Before making his decision, Obama reviewed several options presented to him by NASA, the Office of Management and Budget, and the Office of Science and Technology Policy. The choices included keeping NASA's budget flat and delaying a new launcher, giving it an additional $1 billion to build a heavy-lift launcher, ramping up NASA's annual budget by$3 billion for an aggressive program, or reducing NASA's budget and abandoning space flight. The president's decision to go with the second option is a major departure from his 2010 budget plan, which called for NASA to receive a 5% increase in 2010 followed by level funding through 2014.

The Augustine panel concluded that NASA needed a $3 billion annual increase to move ahead with a robust space-flight program. Last month, Congress belatedly completed action on NASA's 2010 budget, boosting it by$1 billion, to $18.7 billion. An additional$1 billion in 2011, combined with support from other countries, would put the agency close to the panel's suggested level. “There are a lot of different ways to reach that level, including help from abroad and increasing NASA's efficiency,” Augustine added.

It's not clear when the new policy will be formally announced. One White House source said it was imminent, while another hinted that it would wait until Obama's State of the Union address in late January. Another possibility is a 1 February release as part of the president's 2011 budget request to Congress. Given the White House's preoccupation with health care and climate change, however, NASA officials and their industry backers see the new policy as welcome proof that Obama also cares about space flight.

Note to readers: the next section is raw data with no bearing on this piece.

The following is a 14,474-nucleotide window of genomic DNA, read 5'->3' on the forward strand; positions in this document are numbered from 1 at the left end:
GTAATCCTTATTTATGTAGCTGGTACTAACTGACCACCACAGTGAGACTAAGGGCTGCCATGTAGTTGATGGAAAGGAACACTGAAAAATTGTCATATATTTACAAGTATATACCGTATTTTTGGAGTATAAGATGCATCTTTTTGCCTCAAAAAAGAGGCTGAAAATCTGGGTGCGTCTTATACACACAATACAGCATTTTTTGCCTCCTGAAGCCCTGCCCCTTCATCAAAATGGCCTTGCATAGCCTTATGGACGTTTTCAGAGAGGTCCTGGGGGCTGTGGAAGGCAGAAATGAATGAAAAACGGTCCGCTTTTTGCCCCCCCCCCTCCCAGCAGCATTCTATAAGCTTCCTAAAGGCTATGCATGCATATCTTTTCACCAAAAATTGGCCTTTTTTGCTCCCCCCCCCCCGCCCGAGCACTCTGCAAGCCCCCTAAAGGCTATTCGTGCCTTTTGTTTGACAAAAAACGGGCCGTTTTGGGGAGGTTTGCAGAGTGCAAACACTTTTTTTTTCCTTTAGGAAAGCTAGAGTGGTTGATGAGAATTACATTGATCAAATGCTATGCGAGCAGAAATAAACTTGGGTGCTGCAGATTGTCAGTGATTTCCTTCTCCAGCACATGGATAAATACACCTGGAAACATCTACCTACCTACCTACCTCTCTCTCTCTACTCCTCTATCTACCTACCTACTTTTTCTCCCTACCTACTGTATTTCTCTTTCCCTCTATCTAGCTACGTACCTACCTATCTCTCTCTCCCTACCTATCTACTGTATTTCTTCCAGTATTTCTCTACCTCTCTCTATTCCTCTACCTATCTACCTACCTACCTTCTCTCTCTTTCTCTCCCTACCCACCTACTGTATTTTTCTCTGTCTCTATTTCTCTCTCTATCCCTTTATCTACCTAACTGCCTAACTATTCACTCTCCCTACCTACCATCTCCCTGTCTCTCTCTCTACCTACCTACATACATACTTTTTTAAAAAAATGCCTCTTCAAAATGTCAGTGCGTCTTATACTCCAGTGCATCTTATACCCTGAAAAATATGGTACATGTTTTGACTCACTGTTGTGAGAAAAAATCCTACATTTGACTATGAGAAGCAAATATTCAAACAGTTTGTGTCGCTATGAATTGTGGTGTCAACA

2. Climate Change

# Senate Looms as Bigger Hurdle After Copenhagen

1. Eli Kintisch

President Barack Obama knew the clock was ticking on reaching a climate-change agreement when he barged into a meeting with the leaders of China, Brazil, India, and South Africa on the last day of the deadlocked U.N. convention in Copenhagen. And while Obama called the 18 December deal he brokered an “unprecedented breakthrough” in getting developing countries to agree for the first time to voluntary reductions in greenhouse-gas emissions, he knew that it was missing major components that supporters had sought, ranging from mandatory mitigation targets to deforestation. The so-called Copenhagen Accord (see chart) didn't even contain a timetable for deciding when to decide.

But as hard as it was to negotiate a deal in Denmark, Obama faces an even tougher time in Washington trying to convince the U.S. Senate to pass cap-and-trade legislation. And he's up against another ticking clock: the November 2010 elections that will decide whether his party retains control of Congress. “The closer you get to the election around here, the less policy is going on and the more politics,” says Senator Lisa Murkowski (R–AK). Even so, Murkowski predicts that the Senate will need “months, … not weeks” to debate the complex issue.